Video laryngoscopy is one of the latest technologies which uses a camera attached to the tip of the blade and aids in projecting an external view of the airway onto the screen. The video laryngoscopy provides an anterior view of the glottis and a wider field of vision of the larynx more clearly (3). Intubation through direct laryngoscopy needs alignment of the oral, pharyngeal, and laryngeal axis, which may be a problem for the anesthetist in difficult airway scenarios, where a video laryngoscope can be used as it does not require alignment (4).Video laryngoscopy provides a better glottic view, which is of high resolution compared to direct laryngoscopy (5). So, assistants can also view the image and coordinate easily with the operator (6). It can be used as an excellent teaching tool for residents during postgraduation training under the supervision of an experienced anesthetist (7).

There are various advantages and disadvantages of video laryngoscopes. Video laryngoscopy can be used in difficult airway scenarios as part of the teaching curriculum for emergency and pediatric intensive care unit students. Disadvantages are difficulty passing the endotracheal tube despite a clear glottic view, obscured view because of fogging and secretions on the camera lens, and varying learning curves for non-experienced trainees (8).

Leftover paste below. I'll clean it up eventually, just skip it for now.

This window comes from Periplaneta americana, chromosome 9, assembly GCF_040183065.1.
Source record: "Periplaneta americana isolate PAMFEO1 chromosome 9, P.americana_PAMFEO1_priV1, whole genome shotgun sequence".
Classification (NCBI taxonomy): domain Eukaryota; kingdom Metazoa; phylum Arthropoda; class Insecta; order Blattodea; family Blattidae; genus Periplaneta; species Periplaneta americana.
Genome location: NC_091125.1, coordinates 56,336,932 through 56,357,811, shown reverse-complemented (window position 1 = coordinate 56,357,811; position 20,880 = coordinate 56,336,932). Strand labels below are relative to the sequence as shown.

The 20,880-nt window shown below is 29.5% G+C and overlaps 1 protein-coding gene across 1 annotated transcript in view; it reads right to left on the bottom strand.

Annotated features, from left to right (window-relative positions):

Evidence also shows that difficult laryngoscopy (Cormack Lehane grade 3) incidence is 4.7% among infants compared to 0.7% among older children (9, 10). Desaturation is also rapid in the pediatric age group. So, video laryngoscopy may reduce such incidents with an improved glottic view. Thorough knowledge of anesthesia in the pediatric age group and proper monitoring is required to avoid such complications during residential training (10).

2. Objectives

We hypothesized that video laryngoscopy could provide a better laryngeal view in pediatric patients as in the case of adults. In this study, we primarily wanted to observe and compare the success of first-attempt tracheal intubation between direct laryngoscopy and video laryngoscopy with McIntosh Blade 2 in pediatric patients of the 2 - 8 years age group. The secondary objectives of this study are to determine the time taken for intubation, laryngeal view during intubation, the number of attempts required, the need for any external maneuvers, tube repositioning, and hemodynamic response after intubation.

3. Methods

An observational cross-sectional study was conducted with 120 children aged 2 - 8 years with normal airways in a tertiary care training center between June 2021 and October 2022. A convenience sampling method with Single blinding was carried out, and all the participants were blinded. The study was approved by the Institutional Ethics Committee (IEC KMC MLR 12-2020/388), and written informed consent was obtained from the parent or legal guardian of the children. This study was done by final-year residents well-versed in direct and video laryngoscopic intubations. Pediatric patients of age between 2 - 8 years who needed airway management and underwent elective surgery under general anesthesia were included in this study. Patients with abnormal airway anatomy, obese patients, emergency surgery, and congenital syndrome involving any major organs were excluded from the study group. All patients have undergone thorough pre-anesthetic evaluation and investigations as per protocol. The patients were assigned into 2 groups-